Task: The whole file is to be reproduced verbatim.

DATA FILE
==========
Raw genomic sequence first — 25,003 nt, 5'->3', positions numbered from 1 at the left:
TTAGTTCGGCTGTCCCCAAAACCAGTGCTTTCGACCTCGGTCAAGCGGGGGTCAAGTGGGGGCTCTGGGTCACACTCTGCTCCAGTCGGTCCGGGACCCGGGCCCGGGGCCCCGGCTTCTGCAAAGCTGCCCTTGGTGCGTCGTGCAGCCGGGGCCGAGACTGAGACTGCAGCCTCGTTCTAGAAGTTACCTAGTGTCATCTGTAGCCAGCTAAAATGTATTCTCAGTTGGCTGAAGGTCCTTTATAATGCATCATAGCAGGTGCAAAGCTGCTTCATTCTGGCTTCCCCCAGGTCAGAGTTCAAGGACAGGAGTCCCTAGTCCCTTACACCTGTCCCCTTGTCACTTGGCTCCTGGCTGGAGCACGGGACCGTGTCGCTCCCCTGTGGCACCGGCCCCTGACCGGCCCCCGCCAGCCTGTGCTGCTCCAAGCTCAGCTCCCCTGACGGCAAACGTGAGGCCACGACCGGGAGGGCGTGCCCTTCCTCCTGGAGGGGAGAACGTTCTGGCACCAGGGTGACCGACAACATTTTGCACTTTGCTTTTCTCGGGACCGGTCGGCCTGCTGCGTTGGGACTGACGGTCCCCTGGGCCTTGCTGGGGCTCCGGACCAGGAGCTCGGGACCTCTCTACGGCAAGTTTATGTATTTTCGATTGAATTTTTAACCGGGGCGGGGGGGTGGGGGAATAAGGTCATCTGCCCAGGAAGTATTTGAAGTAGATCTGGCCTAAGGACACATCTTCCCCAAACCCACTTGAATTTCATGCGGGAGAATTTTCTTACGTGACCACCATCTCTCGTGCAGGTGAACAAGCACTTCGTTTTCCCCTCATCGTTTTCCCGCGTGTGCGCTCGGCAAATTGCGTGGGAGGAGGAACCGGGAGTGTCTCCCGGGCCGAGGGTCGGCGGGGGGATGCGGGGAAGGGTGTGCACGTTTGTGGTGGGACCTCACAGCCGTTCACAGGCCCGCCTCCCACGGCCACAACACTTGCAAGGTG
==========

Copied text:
Raw genomic sequence first — 25,003 nt, 5'->3', positions numbered from 1 at the left:
TTAGTTCGGCTGTCCCCAAAACCAGTGCTTTCGACCTCGGTCAAGCGGGGGTCAAGTGGGGGCTCTGGGTCACACTCTGCTCCAGTCGGTCCGGGACCCGGGCCCGGGGCCCCGGCTTCTGCAAAGCTGCCCTTGGTGCGTCGTGCAGCCGGGGCCGAGACTGAGACTGCAGCCTCGTTCTAGAAGTTACCTAGTGTCATCTGTAGCCAGCTAAAATGTATTCTCAGTTGGCTGAAGGTCCTTTATAATGCATCATAGCAGGTGCAAAGCTGCTTCATTCTGGCTTCCCCCAGGTCAGAGTTCAAGGACAGGAGTCCCTAGTCCCTTACACCTGTCCCCTTGTCACTTGGCTCCTGGCTGGAGCACGGGACCGTGTCGCTCCCCTGTGGCACCGGCCCCTGACCGGCCCCCGCCAGCCTGTGCTGCTCCAAGCTCAGCTCCCCTGACGGCAAACGTGAGGCCACGACCGGGAGGGCGTGCCCTTCCTCCTGGAGGGGAGAACGTTCTGGCACCAGGGTGACCGACAACATTTTGCACTTTGCTTTTCTCGGGACCGGTCGGCCTGCTGCGTTGGGACTGACGGTCCCCTGGGCCTTGCTGGGGCTCCGGACCAGGAGCTCGGGACCTCTCTACGGCAAGTTTATGTATTTTCGATTGAATTTTTAACCGGGGCGGGGGGGTGGGGGAATAAGGTCATCTGCCCAGGAAGTATTTGAAGTAGATCTGGCCTAAGGACACATCTTCCCCAAACCCACTTGAATTTCATGCGGGAGAATTTTCTTACGTGACCACCATCTCTCGTGCAGGTGAACAAGCACTTCGTTTTCCCCTCATCGTTTTCCCGCGTGTGCGCTCGGCAAATTGCGTGGGAGGAGGAACCGGGAGTGTCTCCCGGGCCGAGGGTCGGCGGGGGGATGCGGGGAAGGGTGTGCACGTTTGTGGTGGGACCTCACAGCCGTTCACAGGCCCGCCTCCCACGGCCACAACACTTGCAAGGTG